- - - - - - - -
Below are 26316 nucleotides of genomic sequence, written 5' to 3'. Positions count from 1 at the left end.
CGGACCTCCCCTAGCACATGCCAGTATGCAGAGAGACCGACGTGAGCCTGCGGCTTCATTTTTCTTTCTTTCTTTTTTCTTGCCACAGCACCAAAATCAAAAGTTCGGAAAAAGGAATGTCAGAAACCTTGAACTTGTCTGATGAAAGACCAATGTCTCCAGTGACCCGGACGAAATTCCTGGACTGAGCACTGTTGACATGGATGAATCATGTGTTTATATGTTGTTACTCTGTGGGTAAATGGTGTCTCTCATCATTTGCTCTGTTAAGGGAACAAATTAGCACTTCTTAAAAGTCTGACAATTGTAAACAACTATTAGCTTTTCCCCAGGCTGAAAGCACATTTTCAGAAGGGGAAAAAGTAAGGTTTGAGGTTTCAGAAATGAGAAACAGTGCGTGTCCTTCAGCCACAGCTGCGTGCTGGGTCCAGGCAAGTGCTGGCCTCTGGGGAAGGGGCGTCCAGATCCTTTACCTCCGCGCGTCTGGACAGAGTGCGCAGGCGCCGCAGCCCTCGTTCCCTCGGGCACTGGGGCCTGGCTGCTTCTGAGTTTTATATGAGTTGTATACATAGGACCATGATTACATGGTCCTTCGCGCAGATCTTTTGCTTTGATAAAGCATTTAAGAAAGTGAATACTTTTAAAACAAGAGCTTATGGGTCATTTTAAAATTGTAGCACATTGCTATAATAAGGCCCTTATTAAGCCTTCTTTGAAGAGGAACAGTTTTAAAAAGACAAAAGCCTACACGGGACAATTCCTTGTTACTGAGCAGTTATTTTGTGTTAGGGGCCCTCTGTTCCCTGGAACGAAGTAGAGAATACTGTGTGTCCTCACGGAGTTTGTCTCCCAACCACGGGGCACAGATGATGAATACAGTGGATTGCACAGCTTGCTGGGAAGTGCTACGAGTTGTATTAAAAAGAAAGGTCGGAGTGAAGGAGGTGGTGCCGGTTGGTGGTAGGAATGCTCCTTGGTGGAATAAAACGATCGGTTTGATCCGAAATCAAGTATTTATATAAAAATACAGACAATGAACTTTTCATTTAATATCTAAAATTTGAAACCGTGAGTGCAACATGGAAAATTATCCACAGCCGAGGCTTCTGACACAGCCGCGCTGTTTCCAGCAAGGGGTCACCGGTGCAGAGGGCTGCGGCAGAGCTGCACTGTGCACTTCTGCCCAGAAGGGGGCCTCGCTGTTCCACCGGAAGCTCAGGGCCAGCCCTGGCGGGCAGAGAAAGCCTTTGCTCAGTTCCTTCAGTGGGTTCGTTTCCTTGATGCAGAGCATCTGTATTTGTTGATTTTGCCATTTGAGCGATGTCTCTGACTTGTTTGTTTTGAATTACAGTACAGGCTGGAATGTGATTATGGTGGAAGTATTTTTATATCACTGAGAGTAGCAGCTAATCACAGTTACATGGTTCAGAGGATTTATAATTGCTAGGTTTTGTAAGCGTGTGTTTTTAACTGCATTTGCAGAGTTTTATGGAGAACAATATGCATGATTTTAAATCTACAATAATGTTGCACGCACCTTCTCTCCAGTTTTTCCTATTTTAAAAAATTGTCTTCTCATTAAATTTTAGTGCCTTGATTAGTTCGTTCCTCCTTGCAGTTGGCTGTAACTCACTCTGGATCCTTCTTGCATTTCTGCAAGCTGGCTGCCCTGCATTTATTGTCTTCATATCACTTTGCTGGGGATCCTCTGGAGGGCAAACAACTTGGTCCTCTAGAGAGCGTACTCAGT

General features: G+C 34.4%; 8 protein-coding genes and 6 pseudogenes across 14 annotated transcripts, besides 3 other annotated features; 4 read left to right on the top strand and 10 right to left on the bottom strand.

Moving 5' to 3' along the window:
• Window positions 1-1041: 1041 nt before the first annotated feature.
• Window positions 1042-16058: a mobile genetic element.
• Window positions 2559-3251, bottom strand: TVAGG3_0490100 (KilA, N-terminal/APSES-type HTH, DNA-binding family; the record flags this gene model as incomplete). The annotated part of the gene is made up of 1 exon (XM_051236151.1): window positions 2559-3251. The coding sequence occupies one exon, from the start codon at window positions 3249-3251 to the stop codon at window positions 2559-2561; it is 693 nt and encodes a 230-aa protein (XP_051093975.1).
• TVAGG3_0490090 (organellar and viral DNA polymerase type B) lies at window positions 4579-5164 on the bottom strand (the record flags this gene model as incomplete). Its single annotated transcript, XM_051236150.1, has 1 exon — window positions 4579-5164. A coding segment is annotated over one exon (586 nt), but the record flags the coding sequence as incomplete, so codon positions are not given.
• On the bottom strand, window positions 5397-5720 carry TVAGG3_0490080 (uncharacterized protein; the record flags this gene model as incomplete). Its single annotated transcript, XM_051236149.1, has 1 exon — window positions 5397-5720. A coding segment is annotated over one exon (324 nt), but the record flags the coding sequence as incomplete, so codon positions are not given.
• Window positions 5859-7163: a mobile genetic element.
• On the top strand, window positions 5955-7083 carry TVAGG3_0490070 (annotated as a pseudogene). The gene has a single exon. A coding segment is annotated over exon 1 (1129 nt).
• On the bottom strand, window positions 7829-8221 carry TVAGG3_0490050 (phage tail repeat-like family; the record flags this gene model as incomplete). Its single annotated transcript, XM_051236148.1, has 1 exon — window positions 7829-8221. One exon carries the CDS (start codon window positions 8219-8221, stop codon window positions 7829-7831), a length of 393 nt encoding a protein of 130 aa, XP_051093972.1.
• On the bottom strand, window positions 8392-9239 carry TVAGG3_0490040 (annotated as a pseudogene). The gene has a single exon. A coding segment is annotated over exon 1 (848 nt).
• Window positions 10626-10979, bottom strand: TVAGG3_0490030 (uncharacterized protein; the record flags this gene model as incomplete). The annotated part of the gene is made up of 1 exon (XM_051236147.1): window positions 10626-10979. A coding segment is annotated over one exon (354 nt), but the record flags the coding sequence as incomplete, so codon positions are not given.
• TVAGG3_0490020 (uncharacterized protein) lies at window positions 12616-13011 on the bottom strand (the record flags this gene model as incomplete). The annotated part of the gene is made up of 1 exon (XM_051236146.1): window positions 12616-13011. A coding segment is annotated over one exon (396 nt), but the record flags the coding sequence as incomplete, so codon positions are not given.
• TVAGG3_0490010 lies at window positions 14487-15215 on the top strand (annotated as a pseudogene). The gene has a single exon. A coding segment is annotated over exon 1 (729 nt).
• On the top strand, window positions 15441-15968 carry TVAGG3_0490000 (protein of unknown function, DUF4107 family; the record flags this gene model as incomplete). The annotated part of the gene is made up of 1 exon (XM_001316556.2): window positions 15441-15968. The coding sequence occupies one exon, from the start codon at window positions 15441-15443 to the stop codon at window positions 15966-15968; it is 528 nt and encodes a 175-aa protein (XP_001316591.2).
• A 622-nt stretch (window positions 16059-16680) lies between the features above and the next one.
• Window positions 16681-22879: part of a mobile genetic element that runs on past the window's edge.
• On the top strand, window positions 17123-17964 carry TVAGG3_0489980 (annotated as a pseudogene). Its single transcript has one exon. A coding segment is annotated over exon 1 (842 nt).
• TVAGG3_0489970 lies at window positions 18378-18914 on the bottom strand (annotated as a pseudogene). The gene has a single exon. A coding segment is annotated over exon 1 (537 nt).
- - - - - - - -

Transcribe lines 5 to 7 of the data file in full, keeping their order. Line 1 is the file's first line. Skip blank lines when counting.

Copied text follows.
• Window positions 1-1041: 1041 nt before the first annotated feature.
• Window positions 1042-16058: a mobile genetic element.
• Window positions 2559-3251, bottom strand: TVAGG3_0490100 (KilA, N-terminal/APSES-type HTH, DNA-binding family; the record flags this gene model as incomplete). The annotated part of the gene is made up of 1 exon (XM_051236151.1): window positions 2559-3251. The coding sequence occupies one exon, from the start codon at window positions 3249-3251 to the stop codon at window positions 2559-2561; it is 693 nt and encodes a 230-aa protein (XP_051093975.1).